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S&Ds urge a full ban on biased financial advice, Commission’s good intentions not enough


28 Apr 2023


Euro & Finance

On 24 May, the European Commission is set to propose an EU Retail Investment Strategy. This would be a good opportunity to ensure that financial markets work for the people. However, speaking at the Eurofi conference today, European Commissioner for Financial Services, Mairead McGuinness made it clear that the Retail Investment Strategy will not include a proposal for a full ban on the payment of inducements to financial advisers.

The outlined ideas from the European Commission do acknowledge that there is a serious problem due to biased financial advice in the EU, but do not include a full inducement ban, while leaving open the door for this to still be implemented at a later stage through a review clause. This would be a lost opportunity, regret the Socialists and Democrats, who continue to call for the implementation of an immediate full ban on the current system of biased commissions for financial advisers, as already implemented in the UK and the Netherlands.

Biljana Borzan, MEP and S&D vice-president for economic matters, said:

“For the Socialists and Democrats, the Commission’s good intentions are not enough. The Group insists on a full ban on inducements as the only way to protect EU consumers when receiving investment advice. We urge the Commission to rethink its approach and propose a full and immediate ban when it presents its final Retail Investment Strategy in May.”

Eero Heinäluoma, MEP and S&D negotiator on the EU legislation on markets in financial instruments, said:

“Inducement payments distort the financial advice that is delivered to consumers, with higher-cost products recommended by financial advisers for the higher commission payments they generate. The way forward as presented by the Commission today will not solve the fundamental problem and risks only kicking the can further down the road.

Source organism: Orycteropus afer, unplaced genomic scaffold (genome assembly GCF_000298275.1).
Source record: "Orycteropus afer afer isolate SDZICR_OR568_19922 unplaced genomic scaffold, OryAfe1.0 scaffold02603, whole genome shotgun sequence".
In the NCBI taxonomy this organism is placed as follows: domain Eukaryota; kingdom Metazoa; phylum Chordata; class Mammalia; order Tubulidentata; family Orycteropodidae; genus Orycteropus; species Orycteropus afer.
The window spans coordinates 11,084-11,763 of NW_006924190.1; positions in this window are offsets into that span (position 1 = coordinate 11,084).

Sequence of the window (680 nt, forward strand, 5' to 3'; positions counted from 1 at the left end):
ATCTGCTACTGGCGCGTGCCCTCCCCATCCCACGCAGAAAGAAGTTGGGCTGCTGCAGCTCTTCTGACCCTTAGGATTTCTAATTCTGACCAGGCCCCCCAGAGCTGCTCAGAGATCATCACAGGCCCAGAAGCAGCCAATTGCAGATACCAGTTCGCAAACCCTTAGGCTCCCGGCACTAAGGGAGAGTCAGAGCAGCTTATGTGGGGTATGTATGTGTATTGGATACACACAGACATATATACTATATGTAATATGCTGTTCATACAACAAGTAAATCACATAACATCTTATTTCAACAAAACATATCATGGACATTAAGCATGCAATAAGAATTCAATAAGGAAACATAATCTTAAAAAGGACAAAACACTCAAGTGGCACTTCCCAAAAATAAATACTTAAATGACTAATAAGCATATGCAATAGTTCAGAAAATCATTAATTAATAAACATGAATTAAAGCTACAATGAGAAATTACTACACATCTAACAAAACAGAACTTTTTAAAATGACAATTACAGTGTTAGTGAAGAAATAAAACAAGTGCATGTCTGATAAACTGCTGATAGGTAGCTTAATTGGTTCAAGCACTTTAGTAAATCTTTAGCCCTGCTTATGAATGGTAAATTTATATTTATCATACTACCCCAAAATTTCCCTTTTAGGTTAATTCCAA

“Biased payments for financial advisers must be urgently banned and replaced with a transparent and upfront fee-based advice model. In countries where inducements have been banned, such as the UK or the Netherlands, the level of trust in financial advisers has improved and consumers have access to more diverse and low-cost investment products, delivering better value for money for ordinary retail investors.”

Notes to editors:

Today, inducement-based financial advice is the most common way investment products are sold to consumers in most European countries. Fund managers and insurers pay ‘commissions’ to financial advisers for recommending their products to clients, which can often lead to conflicted financial advice. In the Netherlands and the United Kingdom, financial advisers are prohibited from accepting inducements when giving investment advice, and are required by law to charge an up-front and transparent fee to consumers when giving investment advice.   

Studies show that financial advisers often recommend higher-cost investment products to consumers for the higher commission payments they receive. For instance, a 2022 study found that financial products sold with inducements were, on average, 25% more expensive than those without such fees. One of the latest studies also shows that households in countries with the inducement ban can have close to double the amount of wealth compared to households in countries without a ban after 40 years.

Civil society organisations, including BEUC and BETTER FINANCE, have long advocated for an EU-wide implementation of an inducement ban.